The “Voicemail vs SMS” example
In the middle of a meeting at work, I noticed a missed call from my mother.” You have one new message. Please dial 222 to listen to your message.”
Alright, later, I thought and continued discussing with my colleagues. After the meeting a few of us headed directly to the next meeting.
As I stepped into the room I discovered yet another new message, this time from my dad. I clicked on the message:
”We are standing first in line to buy tickets to that Christmas concert we talked about earlier. The queue here is enormous. Shall we buy tickets to you as well? Mummy tried to call you and left a message earlier about this.”
I texted: “Do that! Thanks dad!” and sent my message.
Later that evening my mother called me.
“How come you only reply to messages that your father sends and not to mine?” she said and sounded both hurt and disappointed.
”The answer is simple”, I said.
“When you leave a message on my voice mail the following happens:
– First I have to click on the message on my phone.
– Then I have to call my voice mail.
– Then I have to listen to that monotone voice telling me I have two new messages, where the first one was obsolete a long time ago.
– Then I have to listen to the date and time of the message.
– Then I have to listen to directions on how to erase the message.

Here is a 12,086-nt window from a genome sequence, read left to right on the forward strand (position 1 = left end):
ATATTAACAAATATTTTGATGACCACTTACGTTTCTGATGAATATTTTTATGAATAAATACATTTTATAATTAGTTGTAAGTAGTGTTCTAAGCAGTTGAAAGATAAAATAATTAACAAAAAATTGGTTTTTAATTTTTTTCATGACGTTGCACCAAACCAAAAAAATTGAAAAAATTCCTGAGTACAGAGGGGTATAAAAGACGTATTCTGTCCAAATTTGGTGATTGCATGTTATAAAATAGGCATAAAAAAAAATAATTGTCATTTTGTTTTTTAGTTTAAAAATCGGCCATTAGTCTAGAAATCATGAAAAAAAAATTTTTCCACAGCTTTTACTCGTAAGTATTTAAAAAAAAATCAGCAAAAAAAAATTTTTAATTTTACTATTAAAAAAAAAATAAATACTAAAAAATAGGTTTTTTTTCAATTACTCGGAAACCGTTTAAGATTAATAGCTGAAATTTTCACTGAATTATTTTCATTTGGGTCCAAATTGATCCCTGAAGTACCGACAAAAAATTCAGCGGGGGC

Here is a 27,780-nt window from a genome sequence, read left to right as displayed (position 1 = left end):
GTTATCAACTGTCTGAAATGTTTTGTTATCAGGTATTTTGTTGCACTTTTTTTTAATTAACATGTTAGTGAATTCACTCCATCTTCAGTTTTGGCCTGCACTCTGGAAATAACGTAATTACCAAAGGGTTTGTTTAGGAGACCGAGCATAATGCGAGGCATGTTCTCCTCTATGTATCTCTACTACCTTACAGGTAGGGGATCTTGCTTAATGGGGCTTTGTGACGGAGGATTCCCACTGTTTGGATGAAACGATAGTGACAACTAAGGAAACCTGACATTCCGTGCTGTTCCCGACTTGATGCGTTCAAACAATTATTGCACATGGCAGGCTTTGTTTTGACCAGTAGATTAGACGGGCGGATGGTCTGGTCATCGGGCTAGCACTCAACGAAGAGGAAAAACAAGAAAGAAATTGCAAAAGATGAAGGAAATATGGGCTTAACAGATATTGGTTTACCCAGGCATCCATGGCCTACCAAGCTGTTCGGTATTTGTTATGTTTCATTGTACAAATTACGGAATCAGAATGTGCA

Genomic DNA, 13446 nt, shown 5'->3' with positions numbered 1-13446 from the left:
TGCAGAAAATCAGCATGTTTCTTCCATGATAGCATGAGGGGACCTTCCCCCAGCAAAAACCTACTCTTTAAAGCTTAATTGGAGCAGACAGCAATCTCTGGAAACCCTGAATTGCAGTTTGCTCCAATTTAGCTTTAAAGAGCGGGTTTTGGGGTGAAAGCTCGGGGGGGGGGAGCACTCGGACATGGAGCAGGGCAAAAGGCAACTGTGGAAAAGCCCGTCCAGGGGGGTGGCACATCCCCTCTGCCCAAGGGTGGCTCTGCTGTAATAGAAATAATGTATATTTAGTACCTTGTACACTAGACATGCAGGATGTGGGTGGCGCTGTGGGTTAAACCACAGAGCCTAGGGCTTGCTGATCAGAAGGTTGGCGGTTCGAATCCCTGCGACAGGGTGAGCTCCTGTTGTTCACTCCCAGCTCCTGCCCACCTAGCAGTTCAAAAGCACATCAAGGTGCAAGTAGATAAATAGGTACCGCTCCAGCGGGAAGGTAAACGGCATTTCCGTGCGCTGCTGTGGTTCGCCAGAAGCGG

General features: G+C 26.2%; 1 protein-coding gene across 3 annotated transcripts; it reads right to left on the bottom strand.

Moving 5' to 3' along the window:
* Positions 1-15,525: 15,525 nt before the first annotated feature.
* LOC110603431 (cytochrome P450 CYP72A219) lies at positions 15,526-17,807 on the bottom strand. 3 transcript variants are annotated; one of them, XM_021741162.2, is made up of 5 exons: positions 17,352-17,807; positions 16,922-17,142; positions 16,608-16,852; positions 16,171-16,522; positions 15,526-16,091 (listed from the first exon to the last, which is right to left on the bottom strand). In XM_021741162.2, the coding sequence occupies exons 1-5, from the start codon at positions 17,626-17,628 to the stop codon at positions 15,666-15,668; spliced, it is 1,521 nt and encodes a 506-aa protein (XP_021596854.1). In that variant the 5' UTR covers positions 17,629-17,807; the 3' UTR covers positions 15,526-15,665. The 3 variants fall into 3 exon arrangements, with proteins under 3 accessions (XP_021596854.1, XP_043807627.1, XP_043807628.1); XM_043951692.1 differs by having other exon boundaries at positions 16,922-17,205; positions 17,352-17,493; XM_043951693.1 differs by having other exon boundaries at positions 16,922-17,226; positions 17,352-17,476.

– And then, finally, your message is played.
When daddy sends a text message, his question is stated directly in the message. It might have taken him longer time to prepare his message then it took for you to say yours at my voice mail but his message had no extra steps on the way. That´s why!“
If you want someone, who is engaged in a million other things at the same time, to pay attention to your specific request or product, you need to do the dirty work. You need to make it as simple as possible for the receiver. No extra clicks, no extra information.
Just to the point.
The “Mummy, come and play a game” example
– I know you are going to say no to this question but I’ll ask it anyway, my son said to my one day after school when I had my arms full of dirty laundry on my way to the washing machine.
– Do you want to play Monopoly with me? he asked.
I sighed and starred at the laundry and at the fridge filled with all the food I had to prepare for dinner. And at my phone and that precious time just to sit down and catch up on my internet errands.
– Not right now honey, but maybe later, I answered.
– That means no, he said with a disappointed voice. You always say Later and that always means Never.
– I will play Monopoly with you, I promise, but not today. You know, that game takes hours to play and I don’t have that time right now, honey.
My son grabbed a pile of playing cards and said.
– What if we play one game of Go Fish? That only takes ten minutes.
I looked at the clock on the wall.
– Alright. Let´s do it!
We ended up playing Go Fish for one hour. Afterwards my son said to me:
– Mummy, lets buy more of these easy games that are quick to play.
– Why do you want that, my son?
– Because then you engage in them.
When the barrier to engagement is low, it is more likely that you say yes to something right away instead of putting it on your “do it later debt list”. And as my clever son told me, most often Later turns to Never…
Can you afford that to happen?